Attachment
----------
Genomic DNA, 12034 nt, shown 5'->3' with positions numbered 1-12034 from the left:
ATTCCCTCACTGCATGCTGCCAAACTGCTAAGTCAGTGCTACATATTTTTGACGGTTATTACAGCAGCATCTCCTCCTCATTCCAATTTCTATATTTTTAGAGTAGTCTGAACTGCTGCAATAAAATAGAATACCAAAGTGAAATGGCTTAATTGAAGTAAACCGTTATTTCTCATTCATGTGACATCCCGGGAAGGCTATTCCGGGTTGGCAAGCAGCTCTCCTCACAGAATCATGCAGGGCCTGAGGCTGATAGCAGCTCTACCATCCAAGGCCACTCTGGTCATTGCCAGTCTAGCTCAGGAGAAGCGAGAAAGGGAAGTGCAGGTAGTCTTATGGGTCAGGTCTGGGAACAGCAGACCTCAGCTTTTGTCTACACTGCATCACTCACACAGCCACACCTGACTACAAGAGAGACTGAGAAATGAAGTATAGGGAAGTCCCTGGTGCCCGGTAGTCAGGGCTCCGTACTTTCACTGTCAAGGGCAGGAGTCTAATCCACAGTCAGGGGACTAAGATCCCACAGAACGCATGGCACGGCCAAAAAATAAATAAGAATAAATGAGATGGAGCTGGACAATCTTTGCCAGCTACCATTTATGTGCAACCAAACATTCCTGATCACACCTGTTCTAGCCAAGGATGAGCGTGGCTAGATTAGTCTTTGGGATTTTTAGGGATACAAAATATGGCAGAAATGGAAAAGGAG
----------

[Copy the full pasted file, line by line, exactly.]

Genomic DNA, 12034 nt, shown 5'->3' with positions numbered 1-12034 from the left:
ATTCCCTCACTGCATGCTGCCAAACTGCTAAGTCAGTGCTACATATTTTTGACGGTTATTACAGCAGCATCTCCTCCTCATTCCAATTTCTATATTTTTAGAGTAGTCTGAACTGCTGCAATAAAATAGAATACCAAAGTGAAATGGCTTAATTGAAGTAAACCGTTATTTCTCATTCATGTGACATCCCGGGAAGGCTATTCCGGGTTGGCAAGCAGCTCTCCTCACAGAATCATGCAGGGCCTGAGGCTGATAGCAGCTCTACCATCCAAGGCCACTCTGGTCATTGCCAGTCTAGCTCAGGAGAAGCGAGAAAGGGAAGTGCAGGTAGTCTTATGGGTCAGGTCTGGGAACAGCAGACCTCAGCTTTTGTCTACACTGCATCACTCACACAGCCACACCTGACTACAAGAGAGACTGAGAAATGAAGTATAGGGAAGTCCCTGGTGCCCGGTAGTCAGGGCTCCGTACTTTCACTGTCAAGGGCAGGAGTCTAATCCACAGTCAGGGGACTAAGATCCCACAGAACGCATGGCACGGCCAAAAAATAAATAAGAATAAATGAGATGGAGCTGGACAATCTTTGCCAGCTACCATTTATGTGCAACCAAACATTCCTGATCACACCTGTTCTAGCCAAGGATGAGCGTGGCTAGATTAGTCTTTGGGATTTTTAGGGATACAAAATATGGCAGAAATGGAAAAGGAG